Nevertheless even the title suggests an engagement with Tsvetaeva. Tarussa is the town, just outside Moscow, where Tsvetaeva spent part of her childhood, and where she famously asked her daughter to bury her. Furthermore, the title of the poem refers to the book that his childhood friend Erich Einhorn had sent from Moscow in 1962, Tarusskie stranicy (‘Pages from Tarussa’), which contained forty-two poems by Tsvetaeva, signifying her partial rehabilitation after the years of Stalinist darkness (she committed suicide in Yelabuga in 1941 two years after having returned to the Soviet Union). In Celan’s poem he ignores the directly personal aspect of Tsvetaeva’s ‘Poema Konca’ (incidentally not included in Tarusskie stranicy), the end of a love affair, and instead focuses on its more impersonal background, the Jewish Prague Ghetto, the sense of dispossession and exile, the urban drifting and alienation, which still marks Tsvetaeva as the true inheritor of nineteenth century Russian Symbolism, not to say its finest practitioner. Before he had received the book from Einhorn, however, Celan had already used the epigraph from Tsvetaeva for another poem that likewise appears towards the end of Die Niemandsrose, ‘Hinausgekrönt’ (‘Crowned Out’), containing as it does a reference to the same section of her poem from which the epigraph comes:

За городом мы!

За городом! Понимаешь? За!
Вне! Перешед вал!
Жизнь, это место, где жить нельзя:
Еврейский квартал...

(Still. We are. Outside town.

Beyond it! Understand? Outside!
That means we’ve passed the walls.
Life is a place where it’s forbidden
to live. Like the Hebrew quarter)

And like ‘Und mit dem Buch aus Tarussa’, ‘Hinausgekrönt’ deals with exile as spiritual condition, and the ghetto as the physical location of this pain:

Mit Namen, getränkt
von jedem Exil.
Mit Namen und Samen,
mit Namen, getaucht
in alle
Kelche, die vollstehn mit deinem
Königsblut, Mensch, – in alle
Kelche der grossen
Ghetto-Rose, aus der
du uns ansieht, unsterblich von soviel
auf Morgenwegen gestorbenen Toden.

(With names, steeped
in every exile.
With names and seed,
with names dipped
in every
cup brimming with your
kingly blood, O man, – in every
calyx of the great
ghetto rose from which
you gaze on us, deathless from so many
deaths died on morning paths.)

Russian and German, the gentile languages of exile and dispossession that Celan knew and worked through. Indeed Celan at times called himself the ‘Russkiy poet’, as he signed himself off in letters to close friends: ‘Russkiy poet in partibus nemetskich infidelium’, a recognition, perhaps, of the ‘lost’ generation of Russian poets who disappeared into the gulag never to return (indeed for a time such was his feeling of identification with Osip Mandelstam that he believed him to be a victim of Nazi, not Stalinist, violence). Rarely has the work of poetic translation been so intimately lived.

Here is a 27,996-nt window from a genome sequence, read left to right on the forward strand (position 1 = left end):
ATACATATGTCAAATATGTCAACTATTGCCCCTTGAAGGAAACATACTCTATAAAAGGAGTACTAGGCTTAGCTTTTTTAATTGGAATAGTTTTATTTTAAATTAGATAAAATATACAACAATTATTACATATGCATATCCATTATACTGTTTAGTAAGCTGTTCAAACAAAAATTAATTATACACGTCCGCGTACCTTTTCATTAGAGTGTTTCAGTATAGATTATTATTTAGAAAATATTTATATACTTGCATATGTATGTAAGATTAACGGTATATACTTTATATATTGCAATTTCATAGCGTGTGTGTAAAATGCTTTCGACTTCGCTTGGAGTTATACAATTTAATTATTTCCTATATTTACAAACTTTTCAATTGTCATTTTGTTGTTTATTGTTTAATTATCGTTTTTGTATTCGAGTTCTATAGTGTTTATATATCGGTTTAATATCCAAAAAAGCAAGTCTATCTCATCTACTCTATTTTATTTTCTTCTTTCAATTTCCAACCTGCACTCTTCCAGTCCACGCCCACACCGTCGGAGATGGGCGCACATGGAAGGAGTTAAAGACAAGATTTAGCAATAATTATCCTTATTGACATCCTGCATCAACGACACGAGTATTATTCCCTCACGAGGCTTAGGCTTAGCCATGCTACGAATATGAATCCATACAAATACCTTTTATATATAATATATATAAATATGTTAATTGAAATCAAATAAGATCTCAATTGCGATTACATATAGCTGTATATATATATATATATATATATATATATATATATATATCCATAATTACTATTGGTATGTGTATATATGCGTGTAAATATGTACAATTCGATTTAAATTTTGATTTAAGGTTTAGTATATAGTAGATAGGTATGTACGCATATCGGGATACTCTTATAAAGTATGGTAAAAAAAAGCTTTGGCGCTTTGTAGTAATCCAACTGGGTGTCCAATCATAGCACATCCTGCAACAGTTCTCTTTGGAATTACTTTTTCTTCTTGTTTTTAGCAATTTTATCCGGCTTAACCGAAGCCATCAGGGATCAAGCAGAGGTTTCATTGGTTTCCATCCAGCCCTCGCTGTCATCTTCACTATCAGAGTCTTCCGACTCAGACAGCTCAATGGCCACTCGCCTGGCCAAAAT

Жизнь. Только выкрестами жива!
Иудами вер!

(The Christians have their life;
the Jews their faith.)

These lines, also from Tsvetaeva’s ‘Poema Konca’, seem a strange echo of themes developed by Marx in his critique of Bruno Bauer, On the Jewish Question (1843). Bauer had argued in his article of the same year, itself entitled ‘The Jewish Question’ (if we heard ‘problem’ we wouldn’t be far off the mark), that those who refused to recognise the right of Jewish emancipation were correct, but for the wrong reasons. The Jews had no right to ask for emancipation within the Christian state, Bauer argued, because no one was free in the German Christian state, neither Christian nor Jew. Emancipation, he continued, could only mean freedom from the very condition of being either Jewish or Christian, and any emancipation within the existing forms of religious and political organisation would be illusory, and consequently no emancipation at all. Marx countered that it was possible to be politically emancipated while still being subjectively enslaved by religion, and suggested that Bauer was confusing political freedom with full human emancipation, which is the emancipation from politics itself, the removal of the difference between political and civil life, between what he calls species-life and the individual and alienated life of private property: ‘Only when real, individual man resumes the abstract citizen [the bourgeois] into himself and as an individual man has become a species-being in his empirical life, his individual work and his individual relationships, only when man has recognized and organized his forces propres as social forces so that social force is no longer separated from him in the form of political force, only then will human emancipation be completed.’ (Karl Marx, ‘On the Jewish Question’ in Early Writings, trans. Rodney Livingstone and Gregor Benton (London: Penguin, 1992), pp. 212-41: 234; hereafter cited as JQ)